Building Classroom Community With Kindness

One of the most important components of classroom management is being able to build a sense of classroom community. When your students care about themselves, you and each other, it makes a world of difference in terms of attitude, effort and cooperation! Today I'm sharing some of my best tips for building classroom community by incorporation Kindness into your curriculum!

First up is my Kindness Playlist on youtube. Click the link to find 30+ teacher-approved videos that you can play in class to help teach your students Kindness as well as well as manners, resiliency and honesty! These are great transition activities, or to play during morning meeting!

For example, this episode of "Can You Teach My Alligator Manners?", focuses on the sign language for please and thank you and gives your students the chance to identify scenarios where the alligator is using good manners. The videos in this series are only about 2 minutes long, so they're perfect for Circle Time to introduce different concepts such a taking turns, sharing and being a good sport!

Sesame Street has an Everyday Super Heroes Club with videos, printable badges and more!
You can find the free membership materials here!

One of the things that has really changed my classroom community is instituting this "Saying "I'm Sorry" is the FIRST step" policy. Basically after saying sorry, the child has to ask the person they hurt how they can help them feel better. Sometimes its as simple as giving a hug, sometimes they request that the child not do whatever it was again, sometimes they ask the child to play a new game with them. It empowers the "victim" to decide how they want the other child to make amends! While I never force a child to say "Sorry", when they truly are repentant and want a way to make up with the other child, this works wonders!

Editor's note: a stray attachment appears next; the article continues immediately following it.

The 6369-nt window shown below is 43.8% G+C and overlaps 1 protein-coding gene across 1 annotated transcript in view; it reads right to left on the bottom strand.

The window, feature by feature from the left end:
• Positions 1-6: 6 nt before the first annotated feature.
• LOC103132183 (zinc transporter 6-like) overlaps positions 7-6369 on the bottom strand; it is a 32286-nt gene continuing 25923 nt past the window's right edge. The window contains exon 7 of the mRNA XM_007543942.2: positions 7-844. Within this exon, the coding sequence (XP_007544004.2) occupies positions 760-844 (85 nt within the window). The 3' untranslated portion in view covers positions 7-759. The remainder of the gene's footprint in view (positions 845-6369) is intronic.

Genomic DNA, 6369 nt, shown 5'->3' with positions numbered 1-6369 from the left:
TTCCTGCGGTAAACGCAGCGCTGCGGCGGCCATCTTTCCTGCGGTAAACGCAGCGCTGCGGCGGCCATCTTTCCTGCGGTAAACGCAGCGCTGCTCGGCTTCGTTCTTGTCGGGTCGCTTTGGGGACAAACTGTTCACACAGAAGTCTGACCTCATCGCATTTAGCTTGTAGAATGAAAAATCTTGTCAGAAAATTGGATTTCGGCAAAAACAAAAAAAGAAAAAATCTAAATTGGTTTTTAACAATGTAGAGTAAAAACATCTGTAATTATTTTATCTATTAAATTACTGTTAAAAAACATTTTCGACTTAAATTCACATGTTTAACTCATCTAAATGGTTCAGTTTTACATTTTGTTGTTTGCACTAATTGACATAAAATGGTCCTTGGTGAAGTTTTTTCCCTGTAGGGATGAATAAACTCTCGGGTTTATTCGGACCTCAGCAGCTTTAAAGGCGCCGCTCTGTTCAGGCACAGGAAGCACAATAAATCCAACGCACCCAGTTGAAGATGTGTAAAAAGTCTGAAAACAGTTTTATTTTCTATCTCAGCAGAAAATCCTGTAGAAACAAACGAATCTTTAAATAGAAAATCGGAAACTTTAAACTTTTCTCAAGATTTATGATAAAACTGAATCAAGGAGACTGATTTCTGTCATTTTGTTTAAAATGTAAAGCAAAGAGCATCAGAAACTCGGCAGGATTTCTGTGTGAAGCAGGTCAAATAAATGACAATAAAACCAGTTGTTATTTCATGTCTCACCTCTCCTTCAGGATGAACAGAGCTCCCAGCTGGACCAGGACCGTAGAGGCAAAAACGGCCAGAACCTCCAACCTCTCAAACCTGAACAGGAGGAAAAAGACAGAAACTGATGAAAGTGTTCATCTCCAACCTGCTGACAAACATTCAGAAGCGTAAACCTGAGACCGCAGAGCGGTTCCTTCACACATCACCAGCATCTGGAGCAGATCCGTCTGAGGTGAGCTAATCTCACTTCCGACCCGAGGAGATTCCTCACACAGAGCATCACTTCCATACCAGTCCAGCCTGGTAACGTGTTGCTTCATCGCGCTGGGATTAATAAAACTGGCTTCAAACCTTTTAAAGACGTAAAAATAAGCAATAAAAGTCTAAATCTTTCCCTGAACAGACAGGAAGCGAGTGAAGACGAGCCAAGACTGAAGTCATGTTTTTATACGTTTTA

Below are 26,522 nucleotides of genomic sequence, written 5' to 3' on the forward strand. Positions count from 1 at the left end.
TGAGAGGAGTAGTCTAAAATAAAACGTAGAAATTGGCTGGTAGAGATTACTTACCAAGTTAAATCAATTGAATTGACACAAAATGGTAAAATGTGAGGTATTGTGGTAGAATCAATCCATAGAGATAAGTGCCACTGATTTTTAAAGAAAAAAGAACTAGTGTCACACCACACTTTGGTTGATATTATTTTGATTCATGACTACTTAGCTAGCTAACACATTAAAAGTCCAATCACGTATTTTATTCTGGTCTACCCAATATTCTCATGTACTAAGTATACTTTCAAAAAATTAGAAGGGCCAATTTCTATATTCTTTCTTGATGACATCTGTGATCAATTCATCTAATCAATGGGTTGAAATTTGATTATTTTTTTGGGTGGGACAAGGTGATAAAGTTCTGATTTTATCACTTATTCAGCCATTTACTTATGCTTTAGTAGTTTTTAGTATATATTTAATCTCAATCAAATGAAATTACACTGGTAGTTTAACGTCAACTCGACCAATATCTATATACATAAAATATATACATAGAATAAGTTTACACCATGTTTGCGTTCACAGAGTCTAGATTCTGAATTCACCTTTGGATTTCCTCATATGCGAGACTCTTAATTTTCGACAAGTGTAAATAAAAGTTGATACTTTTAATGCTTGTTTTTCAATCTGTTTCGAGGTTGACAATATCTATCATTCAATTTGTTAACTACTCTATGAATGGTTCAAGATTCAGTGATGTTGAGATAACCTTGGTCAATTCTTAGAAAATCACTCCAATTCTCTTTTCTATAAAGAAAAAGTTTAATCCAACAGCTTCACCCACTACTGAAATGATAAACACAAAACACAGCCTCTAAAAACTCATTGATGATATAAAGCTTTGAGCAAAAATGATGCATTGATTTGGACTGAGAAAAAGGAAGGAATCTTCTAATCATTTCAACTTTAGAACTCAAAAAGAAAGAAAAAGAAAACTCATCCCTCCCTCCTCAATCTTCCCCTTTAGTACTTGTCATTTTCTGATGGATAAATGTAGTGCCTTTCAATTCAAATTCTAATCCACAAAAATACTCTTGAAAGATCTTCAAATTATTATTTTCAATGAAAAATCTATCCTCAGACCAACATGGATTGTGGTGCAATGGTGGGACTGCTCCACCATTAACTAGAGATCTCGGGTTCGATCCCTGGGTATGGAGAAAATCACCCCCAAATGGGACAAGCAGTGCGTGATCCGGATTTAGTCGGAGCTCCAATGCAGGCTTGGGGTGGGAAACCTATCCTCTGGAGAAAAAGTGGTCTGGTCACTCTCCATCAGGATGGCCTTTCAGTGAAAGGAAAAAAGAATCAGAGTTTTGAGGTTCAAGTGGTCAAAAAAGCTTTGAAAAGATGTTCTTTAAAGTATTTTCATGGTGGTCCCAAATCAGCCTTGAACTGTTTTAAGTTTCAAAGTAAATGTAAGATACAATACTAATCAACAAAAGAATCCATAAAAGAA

Daniel Tiger is a great show for social and emotional skills, and I'll play it during inside recess or if we have lunch in the classroom because so many of the skills are applicable to my kiddos, and give me a quick, singable reminder any time an issue came up - like the one for when a friend doesn't want to play with you, which comes in handy when friends want to branch out and play with other people.

Next up is incorporating Kindness into your literacy block! Here are some of my favorite picture books that teach kindness and other character traits (affiliate links for your convenience) just click on the picture to see it on Amazon. These are great read aloud books that I love to use to teach about being kind and taking responsibility.

Another thing that I use in my classroom are these Kindness & Character Songs & Chants (freebie!) These are also great during your morning meeting or just to start your day with a quick reminder to be kind! Once your students learn them, you'll often hear them singing them during the day - or referring to them during disagreements! Click on the picture to go download them for free!